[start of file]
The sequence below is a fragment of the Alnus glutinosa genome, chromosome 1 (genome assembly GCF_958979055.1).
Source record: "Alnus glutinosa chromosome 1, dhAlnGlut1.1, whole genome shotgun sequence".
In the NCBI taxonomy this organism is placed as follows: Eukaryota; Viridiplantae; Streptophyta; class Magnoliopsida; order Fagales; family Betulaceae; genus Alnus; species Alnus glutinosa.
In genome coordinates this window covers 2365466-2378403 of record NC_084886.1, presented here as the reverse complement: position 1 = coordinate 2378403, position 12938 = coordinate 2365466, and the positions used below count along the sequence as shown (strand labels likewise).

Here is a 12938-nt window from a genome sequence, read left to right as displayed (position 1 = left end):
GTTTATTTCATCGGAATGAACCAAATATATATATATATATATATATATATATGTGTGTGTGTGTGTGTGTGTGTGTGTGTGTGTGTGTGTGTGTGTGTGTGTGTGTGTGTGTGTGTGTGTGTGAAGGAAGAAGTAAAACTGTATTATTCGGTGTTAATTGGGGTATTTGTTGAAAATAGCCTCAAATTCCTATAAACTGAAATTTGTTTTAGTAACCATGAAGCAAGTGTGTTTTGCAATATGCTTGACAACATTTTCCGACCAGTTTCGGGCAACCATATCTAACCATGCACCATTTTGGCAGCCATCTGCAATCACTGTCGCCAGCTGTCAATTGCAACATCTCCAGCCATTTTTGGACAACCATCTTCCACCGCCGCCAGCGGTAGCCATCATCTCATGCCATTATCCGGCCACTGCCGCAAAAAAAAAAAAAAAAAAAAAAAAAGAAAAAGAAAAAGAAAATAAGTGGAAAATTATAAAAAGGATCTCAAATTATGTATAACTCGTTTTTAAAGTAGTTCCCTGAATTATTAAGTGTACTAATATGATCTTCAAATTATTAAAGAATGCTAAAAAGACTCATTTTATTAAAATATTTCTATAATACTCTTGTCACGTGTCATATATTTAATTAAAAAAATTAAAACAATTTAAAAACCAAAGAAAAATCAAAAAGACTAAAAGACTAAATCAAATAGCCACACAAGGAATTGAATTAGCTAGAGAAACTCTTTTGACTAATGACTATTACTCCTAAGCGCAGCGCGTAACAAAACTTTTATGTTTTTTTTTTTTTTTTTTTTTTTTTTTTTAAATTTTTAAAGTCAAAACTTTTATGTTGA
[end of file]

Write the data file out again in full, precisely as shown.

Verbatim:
The sequence below is a fragment of the Alnus glutinosa genome, chromosome 1 (genome assembly GCF_958979055.1).
Source record: "Alnus glutinosa chromosome 1, dhAlnGlut1.1, whole genome shotgun sequence".
In the NCBI taxonomy this organism is placed as follows: Eukaryota; Viridiplantae; Streptophyta; class Magnoliopsida; order Fagales; family Betulaceae; genus Alnus; species Alnus glutinosa.
In genome coordinates this window covers 2365466-2378403 of record NC_084886.1, presented here as the reverse complement: position 1 = coordinate 2378403, position 12938 = coordinate 2365466, and the positions used below count along the sequence as shown (strand labels likewise).

Here is a 12938-nt window from a genome sequence, read left to right as displayed (position 1 = left end):
GTTTATTTCATCGGAATGAACCAAATATATATATATATATATATATATATATGTGTGTGTGTGTGTGTGTGTGTGTGTGTGTGTGTGTGTGTGTGTGTGTGTGTGTGTGTGTGTGTGTGTGTGAAGGAAGAAGTAAAACTGTATTATTCGGTGTTAATTGGGGTATTTGTTGAAAATAGCCTCAAATTCCTATAAACTGAAATTTGTTTTAGTAACCATGAAGCAAGTGTGTTTTGCAATATGCTTGACAACATTTTCCGACCAGTTTCGGGCAACCATATCTAACCATGCACCATTTTGGCAGCCATCTGCAATCACTGTCGCCAGCTGTCAATTGCAACATCTCCAGCCATTTTTGGACAACCATCTTCCACCGCCGCCAGCGGTAGCCATCATCTCATGCCATTATCCGGCCACTGCCGCAAAAAAAAAAAAAAAAAAAAAAAAAGAAAAAGAAAAAGAAAATAAGTGGAAAATTATAAAAAGGATCTCAAATTATGTATAACTCGTTTTTAAAGTAGTTCCCTGAATTATTAAGTGTACTAATATGATCTTCAAATTATTAAAGAATGCTAAAAAGACTCATTTTATTAAAATATTTCTATAATACTCTTGTCACGTGTCATATATTTAATTAAAAAAATTAAAACAATTTAAAAACCAAAGAAAAATCAAAAAGACTAAAAGACTAAATCAAATAGCCACACAAGGAATTGAATTAGCTAGAGAAACTCTTTTGACTAATGACTATTACTCCTAAGCGCAGCGCGTAACAAAACTTTTATGTTTTTTTTTTTTTTTTTTTTTTTTTTTTTAAATTTTTAAAGTCAAAACTTTTATGTTGA